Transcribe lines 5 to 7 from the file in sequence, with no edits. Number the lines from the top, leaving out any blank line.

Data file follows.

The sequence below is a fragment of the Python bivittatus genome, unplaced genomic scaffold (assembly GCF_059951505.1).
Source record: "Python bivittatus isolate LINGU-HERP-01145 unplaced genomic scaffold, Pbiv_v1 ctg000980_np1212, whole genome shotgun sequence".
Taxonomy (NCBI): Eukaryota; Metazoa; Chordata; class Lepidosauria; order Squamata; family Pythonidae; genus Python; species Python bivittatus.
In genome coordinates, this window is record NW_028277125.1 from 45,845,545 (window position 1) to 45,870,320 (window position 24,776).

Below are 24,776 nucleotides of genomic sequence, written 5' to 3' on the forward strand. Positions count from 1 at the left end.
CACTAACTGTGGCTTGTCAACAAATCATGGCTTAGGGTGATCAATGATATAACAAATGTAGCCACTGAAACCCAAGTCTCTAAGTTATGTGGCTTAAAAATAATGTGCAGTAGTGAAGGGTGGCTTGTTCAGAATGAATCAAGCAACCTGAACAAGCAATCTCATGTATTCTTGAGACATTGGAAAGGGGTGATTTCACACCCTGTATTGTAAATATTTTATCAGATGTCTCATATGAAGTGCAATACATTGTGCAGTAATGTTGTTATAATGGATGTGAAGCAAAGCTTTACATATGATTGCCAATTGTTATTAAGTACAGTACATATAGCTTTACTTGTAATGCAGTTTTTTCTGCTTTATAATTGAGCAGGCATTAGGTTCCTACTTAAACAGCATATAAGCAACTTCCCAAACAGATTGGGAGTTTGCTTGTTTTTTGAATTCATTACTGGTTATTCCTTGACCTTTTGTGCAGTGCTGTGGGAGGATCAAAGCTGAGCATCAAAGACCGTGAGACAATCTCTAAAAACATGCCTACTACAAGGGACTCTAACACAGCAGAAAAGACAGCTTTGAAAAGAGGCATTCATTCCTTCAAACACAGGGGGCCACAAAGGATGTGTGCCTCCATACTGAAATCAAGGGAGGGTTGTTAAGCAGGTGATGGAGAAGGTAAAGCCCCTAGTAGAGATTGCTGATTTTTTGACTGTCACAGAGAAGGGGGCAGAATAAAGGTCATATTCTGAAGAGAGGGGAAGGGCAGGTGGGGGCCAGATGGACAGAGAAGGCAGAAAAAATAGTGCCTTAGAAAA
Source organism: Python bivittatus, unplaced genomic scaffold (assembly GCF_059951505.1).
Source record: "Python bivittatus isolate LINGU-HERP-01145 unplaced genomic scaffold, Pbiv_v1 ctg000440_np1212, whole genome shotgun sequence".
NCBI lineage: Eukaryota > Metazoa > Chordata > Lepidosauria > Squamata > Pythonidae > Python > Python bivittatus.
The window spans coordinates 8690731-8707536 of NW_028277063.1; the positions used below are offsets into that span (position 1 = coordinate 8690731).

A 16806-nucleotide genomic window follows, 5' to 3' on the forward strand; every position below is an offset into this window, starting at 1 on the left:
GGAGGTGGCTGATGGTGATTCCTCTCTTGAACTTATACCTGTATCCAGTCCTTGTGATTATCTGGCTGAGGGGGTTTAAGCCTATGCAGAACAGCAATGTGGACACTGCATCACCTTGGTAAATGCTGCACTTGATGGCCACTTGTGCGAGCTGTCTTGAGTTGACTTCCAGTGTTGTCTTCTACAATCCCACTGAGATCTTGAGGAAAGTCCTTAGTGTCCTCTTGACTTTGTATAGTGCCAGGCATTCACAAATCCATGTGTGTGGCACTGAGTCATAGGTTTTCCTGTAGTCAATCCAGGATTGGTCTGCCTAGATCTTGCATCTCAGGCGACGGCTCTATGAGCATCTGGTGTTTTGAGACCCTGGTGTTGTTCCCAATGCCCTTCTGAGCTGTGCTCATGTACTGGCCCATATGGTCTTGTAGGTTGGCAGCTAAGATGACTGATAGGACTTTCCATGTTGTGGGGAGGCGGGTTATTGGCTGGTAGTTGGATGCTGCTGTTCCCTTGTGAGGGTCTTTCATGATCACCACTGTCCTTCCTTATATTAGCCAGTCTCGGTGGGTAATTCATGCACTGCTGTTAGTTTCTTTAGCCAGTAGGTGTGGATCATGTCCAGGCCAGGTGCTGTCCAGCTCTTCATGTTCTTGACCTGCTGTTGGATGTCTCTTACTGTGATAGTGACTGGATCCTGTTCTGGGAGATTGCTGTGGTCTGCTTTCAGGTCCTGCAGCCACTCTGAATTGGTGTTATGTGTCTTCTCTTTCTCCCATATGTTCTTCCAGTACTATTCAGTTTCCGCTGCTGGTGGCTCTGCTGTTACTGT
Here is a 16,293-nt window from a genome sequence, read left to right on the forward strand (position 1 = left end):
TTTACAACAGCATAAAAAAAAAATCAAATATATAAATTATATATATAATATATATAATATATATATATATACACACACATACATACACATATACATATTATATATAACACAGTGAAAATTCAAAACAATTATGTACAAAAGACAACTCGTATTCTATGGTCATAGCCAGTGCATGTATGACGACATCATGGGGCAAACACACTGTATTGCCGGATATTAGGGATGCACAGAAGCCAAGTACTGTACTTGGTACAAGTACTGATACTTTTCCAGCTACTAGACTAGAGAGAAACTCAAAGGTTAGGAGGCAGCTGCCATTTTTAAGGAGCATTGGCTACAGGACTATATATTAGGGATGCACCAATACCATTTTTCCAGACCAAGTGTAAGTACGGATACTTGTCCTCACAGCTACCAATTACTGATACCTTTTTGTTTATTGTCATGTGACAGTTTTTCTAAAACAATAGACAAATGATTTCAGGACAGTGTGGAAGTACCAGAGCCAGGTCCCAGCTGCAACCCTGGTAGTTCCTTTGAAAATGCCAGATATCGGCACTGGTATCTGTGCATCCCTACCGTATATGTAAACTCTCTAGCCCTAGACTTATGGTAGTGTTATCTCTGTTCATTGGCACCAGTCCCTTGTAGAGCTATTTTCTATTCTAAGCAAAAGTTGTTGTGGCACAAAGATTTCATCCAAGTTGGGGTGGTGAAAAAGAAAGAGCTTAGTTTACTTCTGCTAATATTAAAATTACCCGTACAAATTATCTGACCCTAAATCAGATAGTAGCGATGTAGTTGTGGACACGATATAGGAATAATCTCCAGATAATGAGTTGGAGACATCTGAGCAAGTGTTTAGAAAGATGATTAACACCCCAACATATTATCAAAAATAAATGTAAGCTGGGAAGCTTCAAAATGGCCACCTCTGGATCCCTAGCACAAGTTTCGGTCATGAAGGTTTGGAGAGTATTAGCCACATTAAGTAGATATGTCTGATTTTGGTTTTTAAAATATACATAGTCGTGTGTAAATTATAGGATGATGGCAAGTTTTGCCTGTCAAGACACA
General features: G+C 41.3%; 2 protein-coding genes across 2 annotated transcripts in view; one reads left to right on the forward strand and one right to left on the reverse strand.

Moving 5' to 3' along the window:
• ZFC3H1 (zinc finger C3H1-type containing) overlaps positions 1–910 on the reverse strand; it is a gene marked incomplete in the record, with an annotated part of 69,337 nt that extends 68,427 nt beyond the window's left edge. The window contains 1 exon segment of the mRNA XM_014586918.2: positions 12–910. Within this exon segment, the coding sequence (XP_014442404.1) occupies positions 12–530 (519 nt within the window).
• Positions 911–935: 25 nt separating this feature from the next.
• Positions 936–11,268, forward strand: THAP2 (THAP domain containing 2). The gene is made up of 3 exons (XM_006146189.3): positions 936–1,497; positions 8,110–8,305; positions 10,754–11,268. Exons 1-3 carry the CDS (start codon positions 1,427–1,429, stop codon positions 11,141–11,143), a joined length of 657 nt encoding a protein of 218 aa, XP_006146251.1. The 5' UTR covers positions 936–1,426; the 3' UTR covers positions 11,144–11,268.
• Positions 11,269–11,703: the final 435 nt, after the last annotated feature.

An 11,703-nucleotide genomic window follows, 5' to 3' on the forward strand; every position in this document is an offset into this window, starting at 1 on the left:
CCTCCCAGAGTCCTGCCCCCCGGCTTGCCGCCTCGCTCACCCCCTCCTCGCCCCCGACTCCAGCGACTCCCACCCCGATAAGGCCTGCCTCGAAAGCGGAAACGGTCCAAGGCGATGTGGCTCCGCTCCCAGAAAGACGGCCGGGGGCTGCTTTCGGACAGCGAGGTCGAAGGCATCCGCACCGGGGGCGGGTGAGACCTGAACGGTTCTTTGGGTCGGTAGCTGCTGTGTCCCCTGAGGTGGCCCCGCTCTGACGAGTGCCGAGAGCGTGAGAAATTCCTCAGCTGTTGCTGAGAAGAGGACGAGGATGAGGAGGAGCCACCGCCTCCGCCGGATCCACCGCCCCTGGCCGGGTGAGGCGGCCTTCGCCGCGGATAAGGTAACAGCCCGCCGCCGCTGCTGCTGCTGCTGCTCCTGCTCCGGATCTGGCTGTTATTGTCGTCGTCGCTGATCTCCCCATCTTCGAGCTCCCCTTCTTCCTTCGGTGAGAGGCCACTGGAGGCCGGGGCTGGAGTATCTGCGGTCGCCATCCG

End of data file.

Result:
Below are 24,776 nucleotides of genomic sequence, written 5' to 3' on the forward strand. Positions count from 1 at the left end.
CACTAACTGTGGCTTGTCAACAAATCATGGCTTAGGGTGATCAATGATATAACAAATGTAGCCACTGAAACCCAAGTCTCTAAGTTATGTGGCTTAAAAATAATGTGCAGTAGTGAAGGGTGGCTTGTTCAGAATGAATCAAGCAACCTGAACAAGCAATCTCATGTATTCTTGAGACATTGGAAAGGGGTGATTTCACACCCTGTATTGTAAATATTTTATCAGATGTCTCATATGAAGTGCAATACATTGTGCAGTAATGTTGTTATAATGGATGTGAAGCAAAGCTTTACATATGATTGCCAATTGTTATTAAGTACAGTACATATAGCTTTACTTGTAATGCAGTTTTTTCTGCTTTATAATTGAGCAGGCATTAGGTTCCTACTTAAACAGCATATAAGCAACTTCCCAAACAGATTGGGAGTTTGCTTGTTTTTTGAATTCATTACTGGTTATTCCTTGACCTTTTGTGCAGTGCTGTGGGAGGATCAAAGCTGAGCATCAAAGACCGTGAGACAATCTCTAAAAACATGCCTACTACAAGGGACTCTAACACAGCAGAAAAGACAGCTTTGAAAAGAGGCATTCATTCCTTCAAACACAGGGGGCCACAAAGGATGTGTGCCTCCATACTGAAATCAAGGGAGGGTTGTTAAGCAGGTGATGGAGAAGGTAAAGCCCCTAGTAGAGATTGCTGATTTTTTGACTGTCACAGAGAAGGGGGCAGAATAAAGGTCATATTCTGAAGAGAGGGGAAGGGCAGGTGGGGGCCAGATGGACAGAGAAGGCAGAAAAAATAGTGCCTTAGAAAA
Source organism: Python bivittatus, unplaced genomic scaffold (assembly GCF_059951505.1).